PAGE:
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PLOS ONE: Tobacco Mosaic Virus in the Lungs of Mice following Intra-Tracheal Inoculation

PLOS ONE: Tobacco Mosaic Virus in the Lungs of Mice following Intra-Tracheal Inoculation | Virology News | Scoop.it

Plant viruses are generally considered incapable of infecting vertebrates. Accordingly, they are not considered harmful for humans. However, a few studies questioned the certainty of this paradigm. Tobacco mosaic virus (TMV) RNA has been detected in human samples and TMV RNA translation has been described in animal cells. We sought to determine if TMV is detectable, persists, and remains viable in the lung tissues of mice following intratracheal inoculation, and we attempted to inoculate mouse macrophages with TMV. In the animal model, mice were intratracheally inoculated with 1011 viral particles and were sacrificed at different time points. The virus was detected in the mouse lungs using immunohistochemistry, electron microscopy, real-time RT-PCR and sequencing, and its viability was studied with an infectivity assay on plants. In the cellular model, the culture medium of murine bone marrow derived macrophages (BMDM) was inoculated with different concentrations of TMV, and the virus was detected with real-time RT-PCR and immunofluorescence. In addition, anti-TMV antibodies were detected in mouse sera with ELISA. We showed that infectious TMV could enter and persist in mouse lungs via the intratracheal route. Over 14 days, the TMV RNA level decreased by 5 log10 copies/ml in the mouse lungs and by 3.5 log10 in macrophages recovered from bronchoalveolar lavage. TMV was localized to lung tissue, and its infectivity was observed on plants until 3 days after inoculation. In addition, anti-TMV antibody seroconversions were observed in the sera from mice 7 days after inoculation. In the cellular model, we observed that TMV persisted over 15 days after inoculation and it was visualized in the cytoplasm of the BMDM. This work shows that a plant virus, Tobacco mosaic virus, could persist and enter in cells in mammals, which raises questions about the potential interactions between TMV and human hosts.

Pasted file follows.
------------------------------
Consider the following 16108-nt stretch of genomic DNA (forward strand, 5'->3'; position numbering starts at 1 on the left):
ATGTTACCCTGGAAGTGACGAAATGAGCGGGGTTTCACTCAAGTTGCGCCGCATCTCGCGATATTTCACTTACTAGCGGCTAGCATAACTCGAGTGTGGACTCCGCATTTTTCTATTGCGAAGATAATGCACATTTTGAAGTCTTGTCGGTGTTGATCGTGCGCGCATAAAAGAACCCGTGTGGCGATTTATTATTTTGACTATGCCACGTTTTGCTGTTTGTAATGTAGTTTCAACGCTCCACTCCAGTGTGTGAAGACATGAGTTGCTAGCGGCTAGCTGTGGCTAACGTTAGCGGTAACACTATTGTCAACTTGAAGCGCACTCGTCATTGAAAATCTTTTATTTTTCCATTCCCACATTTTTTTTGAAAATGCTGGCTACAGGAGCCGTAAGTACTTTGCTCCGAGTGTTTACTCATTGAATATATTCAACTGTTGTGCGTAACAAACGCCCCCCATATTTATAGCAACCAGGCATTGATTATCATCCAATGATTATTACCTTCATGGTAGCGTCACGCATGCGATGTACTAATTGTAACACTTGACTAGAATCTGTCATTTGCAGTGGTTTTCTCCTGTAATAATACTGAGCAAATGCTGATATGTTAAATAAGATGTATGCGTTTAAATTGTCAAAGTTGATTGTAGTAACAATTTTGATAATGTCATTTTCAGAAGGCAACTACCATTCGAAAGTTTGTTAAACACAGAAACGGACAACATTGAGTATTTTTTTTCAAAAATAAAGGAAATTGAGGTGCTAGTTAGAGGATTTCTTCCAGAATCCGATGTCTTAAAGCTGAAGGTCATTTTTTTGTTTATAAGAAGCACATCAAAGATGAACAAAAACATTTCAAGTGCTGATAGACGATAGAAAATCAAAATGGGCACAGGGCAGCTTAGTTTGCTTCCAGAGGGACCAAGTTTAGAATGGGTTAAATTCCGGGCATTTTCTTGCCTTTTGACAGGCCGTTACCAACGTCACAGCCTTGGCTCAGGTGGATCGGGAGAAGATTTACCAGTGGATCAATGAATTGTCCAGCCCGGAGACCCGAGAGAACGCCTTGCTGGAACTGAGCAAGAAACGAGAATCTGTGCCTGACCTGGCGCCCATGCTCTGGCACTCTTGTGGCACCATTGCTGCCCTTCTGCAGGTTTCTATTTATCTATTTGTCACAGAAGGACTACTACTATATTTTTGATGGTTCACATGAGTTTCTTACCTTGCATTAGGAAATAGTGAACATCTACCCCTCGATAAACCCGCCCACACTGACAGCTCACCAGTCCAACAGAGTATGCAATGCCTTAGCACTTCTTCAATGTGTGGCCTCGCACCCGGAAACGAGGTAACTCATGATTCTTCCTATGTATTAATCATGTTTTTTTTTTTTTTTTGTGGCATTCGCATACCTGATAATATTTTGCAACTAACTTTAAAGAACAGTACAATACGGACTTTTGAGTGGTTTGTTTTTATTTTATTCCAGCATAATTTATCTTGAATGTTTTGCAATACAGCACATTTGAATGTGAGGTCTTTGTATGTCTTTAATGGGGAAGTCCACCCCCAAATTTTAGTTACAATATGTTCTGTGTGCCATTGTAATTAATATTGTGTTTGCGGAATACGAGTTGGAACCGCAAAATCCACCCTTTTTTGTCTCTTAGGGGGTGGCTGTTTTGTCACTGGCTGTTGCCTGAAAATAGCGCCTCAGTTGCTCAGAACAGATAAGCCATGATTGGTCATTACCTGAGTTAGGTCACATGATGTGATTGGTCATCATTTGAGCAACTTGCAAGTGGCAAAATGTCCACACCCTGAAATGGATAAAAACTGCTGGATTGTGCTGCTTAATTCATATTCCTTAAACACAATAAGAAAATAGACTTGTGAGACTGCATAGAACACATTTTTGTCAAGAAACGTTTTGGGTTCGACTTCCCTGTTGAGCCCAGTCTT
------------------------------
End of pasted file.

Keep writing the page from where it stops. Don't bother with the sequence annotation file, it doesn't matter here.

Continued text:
Ed Rybicki's insight:

Interesting paper!  Which proves...which proves...which proves TMV is seriously resistant to degradation in animals and in mammalian cells; that it can enter macrophages; and that it...what?  What, exactly, are the "...questions about the possible interactions..."?  What would TMV do in mammalian cells?  Yes, it might be incoated and be translated; it is far less likely that it MIGHT be able to replicate its RNA - and then?  While it can apparently be taken up quite efficiently by macrophages - a property which, incidentally, has led to its being trialled as an RNA vaccine delivery system - this is a dead end, and one that is quite normal for particles of any kind being introduced into mammals.

 

Which is something that happens every day, as we and our cousin mammals eat: it has been shown elsewhere that animals are actually quite good spreaders of plant viruses, some of which - like TMV and the even tougher Cauliflower mosaic virus - pass right through at high survival rates, and remain infectious.  We will all probably have eaten many grams of various viruses in our lives, and derived nothing more than nutition from them.

 

I also remember, even though it was very late at night, 31 years ago, and in a bar in Banff in Canada, a conversation with one Richard Zeyen, who told me they had used ELISA to test everyone in their lab for antibodies for TMV, seeing as they worked with it.  And everyone was immune - presumably, to aerosolised TMV that had been breathed in or otherwise ingested.  Proving...that oral vaccines based on TMV could work, and that most of us are probably immune to all sorts of viruses that don't replicate in us.  Including, in the case of many people in the Eastern Cape Province of South Africa, sampled by one Don Hendry via the local blood bank, to a virus of Pine Emperor moths - because it multiples to such high levels in its host that anyone walking in the pine forests was bound to be exposed via the environment.

 

So this is an interesting paper - and no more.  It will, of course, lead to alarmist articles ad blog posts, and people calling out for urgent surveillance of food, in which people will find many viruses.  And so what?